10 Greenest Mobile Gadgets

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Whether you want to shrink your carbon footprint, save some money on electricity or use products with more recycled components, there's never been a better time for green gadgets. From solar sources to speakers made out of wood, we've rounded up the 10 greenest examples of mobile technology that are either on the market today or coming soon.

Ecobutton ($25)

This giant USB-attached button is not only a visual reminder to save electricity, but a quick press puts your notebook into power-saving sleep mode. Hit the button when taking a break, answering a phone call or eating a snack, because your laptop will awaken quickly with the press of any key. The ecobutton software also records how much power and money the gadget has saved you, letting you know the reductions in your carbon footprint as well as your energy bill.

SolarKindle Lighted Cover ($80)

Now you can not only read your Kindle in the sun, but charge it too. Powered by a solar panel incorporated into its polyurethane body, the SolarKindle cover allows users to charge its 1500 mAh reserve battery while they sit under a light source. The cover also features a built-in 800 lux LED reading light for nighttime use and signals when the reserve battery is getting low.

Powercast P2110

Several companies, such as Powercast, have created rectennas, or rectifying antennas that deliver renewable energy by converting radio waves to DC power. These waves are all around us and apparently can be harnessed as electricity, ensuring a tetherless future. The power can be shepherded to a battery, but its applications could also be used to power or charge small gadgets. The Powercast P2110 converts radio waves to 5V of electricity and is often used for charging batteries, energy storage devices or direct power.

House of Marley Bag of Rhythm ($350)

This green gadget from the Marley family's Jammin Collection (yes, the musical Marley family) is all about style, from its subtle Rastafarian yellow, red and green to its printed khaki canvas body and shoulder strap. The House of Marley Bag of Rhythm not only uses twin 1-inch tweeters and 4.5-inch woofers to blare your tunes from your iPhone or iPod, but also uses Forest Stewardship Council-certified birch wood and recycled packaging.

Neon Green Lil' Piggy Power Bank Keychain ($35)

There are a lot of portable solar chargers out there, but the Neon Green Lil' Piggy Power Bank Keychainis probably one of the smallest and most convenient.

The Neon Green Lil' Piggy Power Bank Keychain is small enough to fit on a keychain, but with an 800 mHa lithium battery, it's also powerful enough to charge an iPhone or Android phone and lets you know it needs to be charged. While it has panels to capture the sun's energy, it also can be charged via computer USB port, car charger or AC adapter.


The iFan was created by Tjeerd Veenhoven, an iPhone owner unhappy at his dwindling power usage each day. So he came up with the iFan, a soft-rubber energy fan that clings to a smartphone and charges the phone every time the wind blows.

Six hours of iFan rotation will charge one iPhone completely. Of course, the iFan best used in a windy place, but Veenhoven also suggests holding it out of a car window for a speedier recharge. The product isn't for sale yet, but keep posted about the gadget at Veenhoven's website.

Thinksound ts02 Headphones ($100)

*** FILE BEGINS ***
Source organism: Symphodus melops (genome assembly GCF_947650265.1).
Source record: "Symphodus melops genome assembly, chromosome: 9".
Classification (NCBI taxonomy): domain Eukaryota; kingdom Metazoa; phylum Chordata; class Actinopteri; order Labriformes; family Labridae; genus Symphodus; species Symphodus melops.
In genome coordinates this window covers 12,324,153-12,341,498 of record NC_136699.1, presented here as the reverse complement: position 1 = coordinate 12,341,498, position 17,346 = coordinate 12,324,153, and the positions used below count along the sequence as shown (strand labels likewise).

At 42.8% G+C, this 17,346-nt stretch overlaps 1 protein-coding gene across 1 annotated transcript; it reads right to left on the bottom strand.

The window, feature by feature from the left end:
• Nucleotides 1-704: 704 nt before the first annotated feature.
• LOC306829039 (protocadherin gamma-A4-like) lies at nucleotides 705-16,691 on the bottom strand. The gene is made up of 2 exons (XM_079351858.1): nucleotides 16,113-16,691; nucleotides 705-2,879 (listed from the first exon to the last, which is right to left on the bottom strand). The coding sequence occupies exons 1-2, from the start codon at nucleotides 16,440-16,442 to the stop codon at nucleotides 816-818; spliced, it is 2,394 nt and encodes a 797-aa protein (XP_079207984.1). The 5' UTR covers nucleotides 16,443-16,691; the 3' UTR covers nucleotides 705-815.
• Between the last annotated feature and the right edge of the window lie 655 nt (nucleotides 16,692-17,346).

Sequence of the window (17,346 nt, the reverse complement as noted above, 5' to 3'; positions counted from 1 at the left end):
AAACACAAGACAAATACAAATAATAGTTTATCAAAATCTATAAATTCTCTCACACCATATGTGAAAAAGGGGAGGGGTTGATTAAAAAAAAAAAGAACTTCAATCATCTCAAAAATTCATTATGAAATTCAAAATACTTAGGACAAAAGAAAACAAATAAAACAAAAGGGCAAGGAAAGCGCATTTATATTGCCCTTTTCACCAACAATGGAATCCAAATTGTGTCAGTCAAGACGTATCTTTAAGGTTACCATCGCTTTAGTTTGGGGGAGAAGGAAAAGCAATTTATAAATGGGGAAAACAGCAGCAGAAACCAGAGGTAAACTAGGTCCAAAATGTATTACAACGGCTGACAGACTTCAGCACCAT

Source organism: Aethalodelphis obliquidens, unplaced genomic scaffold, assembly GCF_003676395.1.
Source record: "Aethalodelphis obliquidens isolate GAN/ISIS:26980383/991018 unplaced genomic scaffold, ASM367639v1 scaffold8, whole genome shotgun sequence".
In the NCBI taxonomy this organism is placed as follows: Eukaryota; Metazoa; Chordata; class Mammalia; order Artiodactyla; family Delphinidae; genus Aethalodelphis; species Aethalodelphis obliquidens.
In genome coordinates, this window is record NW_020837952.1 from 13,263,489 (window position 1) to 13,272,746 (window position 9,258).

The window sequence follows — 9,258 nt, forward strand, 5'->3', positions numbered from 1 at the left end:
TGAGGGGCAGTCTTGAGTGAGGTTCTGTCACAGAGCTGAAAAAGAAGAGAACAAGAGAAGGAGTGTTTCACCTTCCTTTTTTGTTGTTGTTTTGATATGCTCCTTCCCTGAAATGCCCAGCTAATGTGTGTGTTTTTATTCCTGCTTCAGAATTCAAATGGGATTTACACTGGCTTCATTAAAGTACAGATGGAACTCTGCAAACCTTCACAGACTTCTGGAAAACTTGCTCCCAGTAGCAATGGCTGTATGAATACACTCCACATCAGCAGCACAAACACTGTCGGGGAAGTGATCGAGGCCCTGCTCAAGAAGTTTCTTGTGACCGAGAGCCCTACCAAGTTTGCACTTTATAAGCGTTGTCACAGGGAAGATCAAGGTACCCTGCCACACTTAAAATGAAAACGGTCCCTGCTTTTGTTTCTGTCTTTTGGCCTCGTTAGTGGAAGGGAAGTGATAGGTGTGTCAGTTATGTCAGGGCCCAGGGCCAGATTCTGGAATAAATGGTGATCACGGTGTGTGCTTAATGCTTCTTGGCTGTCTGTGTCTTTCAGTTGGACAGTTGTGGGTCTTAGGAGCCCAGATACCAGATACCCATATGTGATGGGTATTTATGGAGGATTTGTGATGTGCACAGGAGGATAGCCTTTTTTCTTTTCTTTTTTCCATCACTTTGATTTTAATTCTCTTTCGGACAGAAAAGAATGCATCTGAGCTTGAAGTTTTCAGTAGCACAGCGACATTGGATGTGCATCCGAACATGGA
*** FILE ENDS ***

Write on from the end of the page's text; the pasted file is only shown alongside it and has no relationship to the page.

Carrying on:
Thinksound has been changing the world of earbuds with sustainable hardwoods that give excellent audio. Thinksound's mission is to create great headphones with the smallest eco-footprint, so the company uses sustainable wood instead of plastics -- and it turns out the wood creates a more natural resonance.

The most sustainable product is the ts02 headset which is composed of 8mm earbuds with PVC-free cables and wood housing that gives authentic sound reproduction. The earbuds come in Silver Cherry or Black Chocolate finish without wire tags and in recycled packaging.

AIRE Concept

According to designer Joao Lammoglia, the AIRE concept mask is powered by a person's breathing. Through inhaling and exhaling, the user's breathing moves tiny wind turbines that spin and create energy, likely enough to create renewable energy for a small gadget such as a mobile phone. Lammoglia suggests that the mask can be used when taking a nap, exercising or doing chores around the house.

We're not sure people want to sound like Darth Vader all the time, but it's good to know that a Sunday afternoon nap can both refresh someone and recharge a smartphone. The AIRE concept is not for sale yet, but keep posted at its website.

Anokimobi E-pouch

The British company Anokimobi has been around for a few years developing products for smartphones, including its well-known ecoskin and e-pouch —both of which use Biomaster® silver ions to create an antibacterial surface. The e-pouch is made up of recycled plastic bottles and biodegradable organic cotton, and also doubles as a rather handy wallet that carries both credit cards and change and comes in several colors and designs. So, maybe rethink the belt loop and go a little more fashionably green. For more information, check out Anokimobi's website.

LG Rumor Reflex ($279)

LG is touting its Rumor Reflex as its greenest mobile phone yet. With a five-star rating for its energy-efficient battery charger and a cover made of 31 percent recycled materials, it's at least eco-friendly. The Rumor Reflex, which is available on Sprint and Boost Mobile, also has eliminated PVC, halogen, beryllium and other environmentally sensitive materials, and has been certified carbon-free to offset its carbon footprint. Both carriers also offer recycled packaging with soy inks. Cost is $279.99 or $29.99 with a two-year contract on Sprint or $79.99 at Boost Mobile.

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